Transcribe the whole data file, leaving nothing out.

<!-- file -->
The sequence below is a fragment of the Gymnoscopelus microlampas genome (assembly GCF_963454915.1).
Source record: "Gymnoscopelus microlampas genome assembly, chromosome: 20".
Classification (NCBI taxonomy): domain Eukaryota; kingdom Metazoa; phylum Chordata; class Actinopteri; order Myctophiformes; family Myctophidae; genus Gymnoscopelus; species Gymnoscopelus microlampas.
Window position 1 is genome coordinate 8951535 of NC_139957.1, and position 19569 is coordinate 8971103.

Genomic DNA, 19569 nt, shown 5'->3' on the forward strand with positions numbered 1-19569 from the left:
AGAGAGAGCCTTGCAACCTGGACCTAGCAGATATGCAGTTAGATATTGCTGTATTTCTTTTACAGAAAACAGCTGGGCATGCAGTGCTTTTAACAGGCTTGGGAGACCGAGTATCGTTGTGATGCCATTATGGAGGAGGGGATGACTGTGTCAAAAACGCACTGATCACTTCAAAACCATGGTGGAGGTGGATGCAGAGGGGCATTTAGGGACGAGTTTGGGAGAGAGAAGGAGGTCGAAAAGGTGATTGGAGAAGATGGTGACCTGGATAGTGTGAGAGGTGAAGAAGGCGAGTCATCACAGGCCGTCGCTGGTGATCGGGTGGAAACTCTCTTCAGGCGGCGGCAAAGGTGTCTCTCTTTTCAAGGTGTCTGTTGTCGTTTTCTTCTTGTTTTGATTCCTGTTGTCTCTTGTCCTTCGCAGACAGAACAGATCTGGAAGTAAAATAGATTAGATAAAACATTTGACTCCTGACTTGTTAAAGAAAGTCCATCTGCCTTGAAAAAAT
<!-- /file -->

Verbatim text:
The sequence below is a fragment of the Gymnoscopelus microlampas genome (assembly GCF_963454915.1).
Source record: "Gymnoscopelus microlampas genome assembly, chromosome: 20".
Classification (NCBI taxonomy): domain Eukaryota; kingdom Metazoa; phylum Chordata; class Actinopteri; order Myctophiformes; family Myctophidae; genus Gymnoscopelus; species Gymnoscopelus microlampas.
Window position 1 is genome coordinate 8951535 of NC_139957.1, and position 19569 is coordinate 8971103.

Genomic DNA, 19569 nt, shown 5'->3' on the forward strand with positions numbered 1-19569 from the left:
AGAGAGAGCCTTGCAACCTGGACCTAGCAGATATGCAGTTAGATATTGCTGTATTTCTTTTACAGAAAACAGCTGGGCATGCAGTGCTTTTAACAGGCTTGGGAGACCGAGTATCGTTGTGATGCCATTATGGAGGAGGGGATGACTGTGTCAAAAACGCACTGATCACTTCAAAACCATGGTGGAGGTGGATGCAGAGGGGCATTTAGGGACGAGTTTGGGAGAGAGAAGGAGGTCGAAAAGGTGATTGGAGAAGATGGTGACCTGGATAGTGTGAGAGGTGAAGAAGGCGAGTCATCACAGGCCGTCGCTGGTGATCGGGTGGAAACTCTCTTCAGGCGGCGGCAAAGGTGTCTCTCTTTTCAAGGTGTCTGTTGTCGTTTTCTTCTTGTTTTGATTCCTGTTGTCTCTTGTCCTTCGCAGACAGAACAGATCTGGAAGTAAAATAGATTAGATAAAACATTTGACTCCTGACTTGTTAAAGAAAGTCCATCTGCCTTGAAAAAAT